April 29, 2011 / 1:36 PM / 8 years ago

UPDATE 3-UN rights body condemns Syria, orders probe

* Forum easily adopts U.S. resolution after heated debate

* Syrian activist welcomes move, says regime isolated

* Amnesty reports “harrowing testimony of torture”

(Updates with comments by U.S. envoy in New York Susan Rice)

By Stephanie Nebehay

GENEVA, April 29 (Reuters) - The top U.N. human rights body condemned Syria on Friday for using deadly force against peaceful protesters and launched an investigation into killings and other alleged crimes.

The 47-member forum, which held an emergency session at U.S. request, endorsed a U.S.-sponsored resolution by 26 votes to 9 with seven abstentions.

It also called on Damascus to allow freedom of expression, access to the Internet and to release political prisoners.

“With today’s vote, the Council has stood against attempts to silence dissent with the use of gratuitous violence, which is not the act of a responsible government,” said Susan Rice, U.S. ambassador to the United Nations in New York.

Her statement came after U.S. President Barack Obama imposed new sanctions against Syrian figures, including a brother of Assad in charge of troops in Deraa, the first diplomatic reprisal for Syria’s violent crackdown.

Syrian human rights group Sawasiah said it had the names of a total of 62 people killed on Friday by security forces during protests in Deraa, Rustun, Latakia, Homs and the town of Qadam, near Damascus.

Saudi Arabia, Jordan, Qatar and Bahrain were among five delegations absent for the vote, which came after heated debate and behind-the-scenes negotiations that led to some watering down of the text.

“In general it is a good result, we knew it would be a compromise,” Radwan Ziadah, a Syrian exile who heads the Damascus Center for Human Rights Studies, told Reuters.

“At the same time, the countries who were absent was very telling. Qatar, Saudi Arabia, Bahrain and Jordan, four Arab countries, this is very telling, it tells you how much the Syrian regime is isolated. This very important step for us,” added Ziadah, a visiting scholar at George Washington University who came to Geneva for the session.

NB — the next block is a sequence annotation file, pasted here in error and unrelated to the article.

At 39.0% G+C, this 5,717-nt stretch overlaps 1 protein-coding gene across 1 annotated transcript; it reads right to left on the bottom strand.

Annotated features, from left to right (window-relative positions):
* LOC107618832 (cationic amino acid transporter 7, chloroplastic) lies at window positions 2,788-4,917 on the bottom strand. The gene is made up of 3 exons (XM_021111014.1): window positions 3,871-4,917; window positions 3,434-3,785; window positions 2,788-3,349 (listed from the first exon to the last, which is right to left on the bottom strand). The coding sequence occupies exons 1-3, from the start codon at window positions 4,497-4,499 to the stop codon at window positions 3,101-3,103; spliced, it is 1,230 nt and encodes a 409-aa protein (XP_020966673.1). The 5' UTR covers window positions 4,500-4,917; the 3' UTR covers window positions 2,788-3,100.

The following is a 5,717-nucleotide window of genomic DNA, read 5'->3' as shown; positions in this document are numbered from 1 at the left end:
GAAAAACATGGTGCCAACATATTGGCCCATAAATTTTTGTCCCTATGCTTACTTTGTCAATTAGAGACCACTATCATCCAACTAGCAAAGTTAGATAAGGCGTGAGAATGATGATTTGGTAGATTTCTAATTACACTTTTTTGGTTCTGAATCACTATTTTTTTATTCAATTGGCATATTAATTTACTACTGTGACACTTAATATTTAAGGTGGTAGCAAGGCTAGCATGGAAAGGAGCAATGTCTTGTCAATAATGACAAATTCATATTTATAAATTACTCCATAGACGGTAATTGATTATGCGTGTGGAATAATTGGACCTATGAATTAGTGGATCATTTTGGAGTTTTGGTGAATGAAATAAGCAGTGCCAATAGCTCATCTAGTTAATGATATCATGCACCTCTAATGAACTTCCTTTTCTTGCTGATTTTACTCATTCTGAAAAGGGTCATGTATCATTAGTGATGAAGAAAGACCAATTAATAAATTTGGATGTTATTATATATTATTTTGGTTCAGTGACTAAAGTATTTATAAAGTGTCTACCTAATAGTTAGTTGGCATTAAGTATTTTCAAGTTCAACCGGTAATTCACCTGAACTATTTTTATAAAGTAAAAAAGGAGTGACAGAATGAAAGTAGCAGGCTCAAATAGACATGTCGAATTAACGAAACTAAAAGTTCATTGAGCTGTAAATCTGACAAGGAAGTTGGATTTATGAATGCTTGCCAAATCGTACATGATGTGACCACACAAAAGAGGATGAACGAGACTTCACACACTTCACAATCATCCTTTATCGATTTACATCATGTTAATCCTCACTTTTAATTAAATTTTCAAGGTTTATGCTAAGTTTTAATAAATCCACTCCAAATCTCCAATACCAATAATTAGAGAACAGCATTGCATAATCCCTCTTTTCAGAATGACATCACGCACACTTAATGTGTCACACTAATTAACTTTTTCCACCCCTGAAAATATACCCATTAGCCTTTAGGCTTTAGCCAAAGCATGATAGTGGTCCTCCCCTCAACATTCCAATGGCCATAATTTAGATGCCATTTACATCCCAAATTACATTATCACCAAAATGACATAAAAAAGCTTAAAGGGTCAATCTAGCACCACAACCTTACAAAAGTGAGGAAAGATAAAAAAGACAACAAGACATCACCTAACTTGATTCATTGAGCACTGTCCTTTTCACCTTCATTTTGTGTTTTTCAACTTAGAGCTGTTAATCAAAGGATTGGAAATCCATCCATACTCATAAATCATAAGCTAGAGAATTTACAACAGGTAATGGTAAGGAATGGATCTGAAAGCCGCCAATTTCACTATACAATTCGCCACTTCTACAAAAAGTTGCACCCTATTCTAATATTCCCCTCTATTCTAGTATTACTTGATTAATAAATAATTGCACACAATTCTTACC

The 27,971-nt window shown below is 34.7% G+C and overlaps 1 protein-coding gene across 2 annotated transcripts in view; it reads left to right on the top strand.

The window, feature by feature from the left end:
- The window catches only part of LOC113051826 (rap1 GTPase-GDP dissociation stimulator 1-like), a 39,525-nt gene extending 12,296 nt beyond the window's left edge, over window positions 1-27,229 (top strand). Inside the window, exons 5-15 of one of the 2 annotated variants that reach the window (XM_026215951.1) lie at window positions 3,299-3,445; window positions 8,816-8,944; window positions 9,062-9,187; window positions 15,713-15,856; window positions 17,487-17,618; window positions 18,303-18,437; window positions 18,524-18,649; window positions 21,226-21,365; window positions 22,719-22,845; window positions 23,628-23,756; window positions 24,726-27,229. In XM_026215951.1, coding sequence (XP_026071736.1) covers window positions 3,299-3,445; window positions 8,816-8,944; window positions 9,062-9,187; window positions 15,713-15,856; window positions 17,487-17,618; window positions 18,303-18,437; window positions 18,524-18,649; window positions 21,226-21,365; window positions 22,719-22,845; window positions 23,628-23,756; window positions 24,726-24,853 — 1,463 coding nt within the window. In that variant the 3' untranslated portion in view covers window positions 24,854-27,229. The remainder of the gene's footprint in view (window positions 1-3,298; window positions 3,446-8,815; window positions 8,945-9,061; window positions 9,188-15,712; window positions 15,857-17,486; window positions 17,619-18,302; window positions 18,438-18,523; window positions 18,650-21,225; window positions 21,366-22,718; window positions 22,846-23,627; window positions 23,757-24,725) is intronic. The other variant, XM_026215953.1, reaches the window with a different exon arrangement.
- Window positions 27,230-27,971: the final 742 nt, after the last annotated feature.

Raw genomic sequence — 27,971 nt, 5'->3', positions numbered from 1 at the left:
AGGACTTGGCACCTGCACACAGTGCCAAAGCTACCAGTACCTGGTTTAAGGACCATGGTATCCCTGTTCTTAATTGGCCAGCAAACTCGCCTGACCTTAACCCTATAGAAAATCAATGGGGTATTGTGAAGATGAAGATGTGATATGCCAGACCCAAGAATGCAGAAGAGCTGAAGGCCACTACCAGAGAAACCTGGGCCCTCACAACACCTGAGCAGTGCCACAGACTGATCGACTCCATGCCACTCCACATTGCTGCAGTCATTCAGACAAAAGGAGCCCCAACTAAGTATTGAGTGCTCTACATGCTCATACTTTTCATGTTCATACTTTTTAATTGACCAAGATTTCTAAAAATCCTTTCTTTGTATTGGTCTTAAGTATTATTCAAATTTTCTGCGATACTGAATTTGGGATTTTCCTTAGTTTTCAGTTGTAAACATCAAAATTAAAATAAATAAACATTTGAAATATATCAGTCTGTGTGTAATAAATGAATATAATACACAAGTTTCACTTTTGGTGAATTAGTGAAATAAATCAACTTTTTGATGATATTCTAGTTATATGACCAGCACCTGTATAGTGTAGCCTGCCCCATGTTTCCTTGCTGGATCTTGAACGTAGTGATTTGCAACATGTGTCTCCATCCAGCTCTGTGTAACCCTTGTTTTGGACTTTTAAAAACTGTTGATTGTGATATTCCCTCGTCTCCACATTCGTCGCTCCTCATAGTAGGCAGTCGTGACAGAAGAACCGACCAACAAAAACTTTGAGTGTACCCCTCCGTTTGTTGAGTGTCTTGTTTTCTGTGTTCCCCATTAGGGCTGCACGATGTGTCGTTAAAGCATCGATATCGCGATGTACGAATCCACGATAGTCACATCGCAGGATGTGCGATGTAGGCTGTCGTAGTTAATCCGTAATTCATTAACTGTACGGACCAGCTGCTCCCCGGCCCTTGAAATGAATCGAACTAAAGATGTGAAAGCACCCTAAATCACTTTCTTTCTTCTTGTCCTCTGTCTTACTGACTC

A Syrian rights group said this week at least 500 civilians had been killed since unrest broke out in Deraa in mid-March. Authorities dispute the death toll.

Amnesty International said that Syrian forces were committing grave violations with total impunity and it voiced concern over the fate of hundreds of people held in custody.

“We have received harrowing first-hand testimony of torture and other ill-treatment, including severe beatings with sticks, rifle-butts and cables, electrocution and sexual assault, that has been meted out on detainees, some of them children,” Peter Splinter, Amnesty’s representative in Geneva, told the Council.

NAMING AND SHAMING

Argentina, Brazil, Chile, Ghana and Zambia were among key swing states that supported the Western resolution. Pakistan, China and Russia voted against, denouncing meddling in Syria’s internal affairs and accusing the council of double standards.

“My country has always believed that ‘naming and shaming’ is an approach which is counterproductive,” Pakistani ambassador Zamir Akram told the gathering.

“This will only complicate the situation of human rights in Syria and increase tensions in the country,” China’s envoy warned before the vote.

Faysal Khabbaz Hamoui, Syria’s ambassador to the U.N. in Geneva, defended Syrian forces saying they were showing “maximum self-restraint to avoid victims among innocent civilians.”

Some 60 officers and soldiers had been killed in the violence, he said.

Britain and France condemned Syria’s crackdown and said Syria had no place in the forum. “The appropriate response to the protests is reform, not repression,” British ambassador Peter Gooderham said.

Human Rights Watch called for the Arab League to withdraw its support for Syria’s candidacy to the rights forum. (Additional reporting by Louis Charbonneau and Patrick Worsnip in New York; Editing by Jon Boyle)

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